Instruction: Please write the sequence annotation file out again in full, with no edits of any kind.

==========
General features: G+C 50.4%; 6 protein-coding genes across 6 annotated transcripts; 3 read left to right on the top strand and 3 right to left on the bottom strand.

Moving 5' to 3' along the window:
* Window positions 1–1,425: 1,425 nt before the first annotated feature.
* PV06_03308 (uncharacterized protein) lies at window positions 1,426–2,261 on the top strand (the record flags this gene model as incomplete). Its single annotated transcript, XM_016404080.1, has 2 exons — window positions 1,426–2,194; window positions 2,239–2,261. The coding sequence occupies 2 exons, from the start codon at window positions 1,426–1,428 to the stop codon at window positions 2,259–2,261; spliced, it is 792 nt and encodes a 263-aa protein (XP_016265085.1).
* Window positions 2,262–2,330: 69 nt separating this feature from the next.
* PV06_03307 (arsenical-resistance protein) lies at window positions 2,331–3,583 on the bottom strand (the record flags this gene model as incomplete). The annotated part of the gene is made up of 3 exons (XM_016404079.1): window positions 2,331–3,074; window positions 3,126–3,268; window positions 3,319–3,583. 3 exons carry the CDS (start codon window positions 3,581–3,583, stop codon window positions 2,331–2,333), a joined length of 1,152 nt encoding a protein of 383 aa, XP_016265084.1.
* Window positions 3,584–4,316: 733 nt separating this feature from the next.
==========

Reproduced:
General features: G+C 50.4%; 6 protein-coding genes across 6 annotated transcripts; 3 read left to right on the top strand and 3 right to left on the bottom strand.

Moving 5' to 3' along the window:
* Window positions 1–1,425: 1,425 nt before the first annotated feature.
* PV06_03308 (uncharacterized protein) lies at window positions 1,426–2,261 on the top strand (the record flags this gene model as incomplete). Its single annotated transcript, XM_016404080.1, has 2 exons — window positions 1,426–2,194; window positions 2,239–2,261. The coding sequence occupies 2 exons, from the start codon at window positions 1,426–1,428 to the stop codon at window positions 2,259–2,261; spliced, it is 792 nt and encodes a 263-aa protein (XP_016265085.1).
* Window positions 2,262–2,330: 69 nt separating this feature from the next.
* PV06_03307 (arsenical-resistance protein) lies at window positions 2,331–3,583 on the bottom strand (the record flags this gene model as incomplete). The annotated part of the gene is made up of 3 exons (XM_016404079.1): window positions 2,331–3,074; window positions 3,126–3,268; window positions 3,319–3,583. 3 exons carry the CDS (start codon window positions 3,581–3,583, stop codon window positions 2,331–2,333), a joined length of 1,152 nt encoding a protein of 383 aa, XP_016265084.1.
* Window positions 3,584–4,316: 733 nt separating this feature from the next.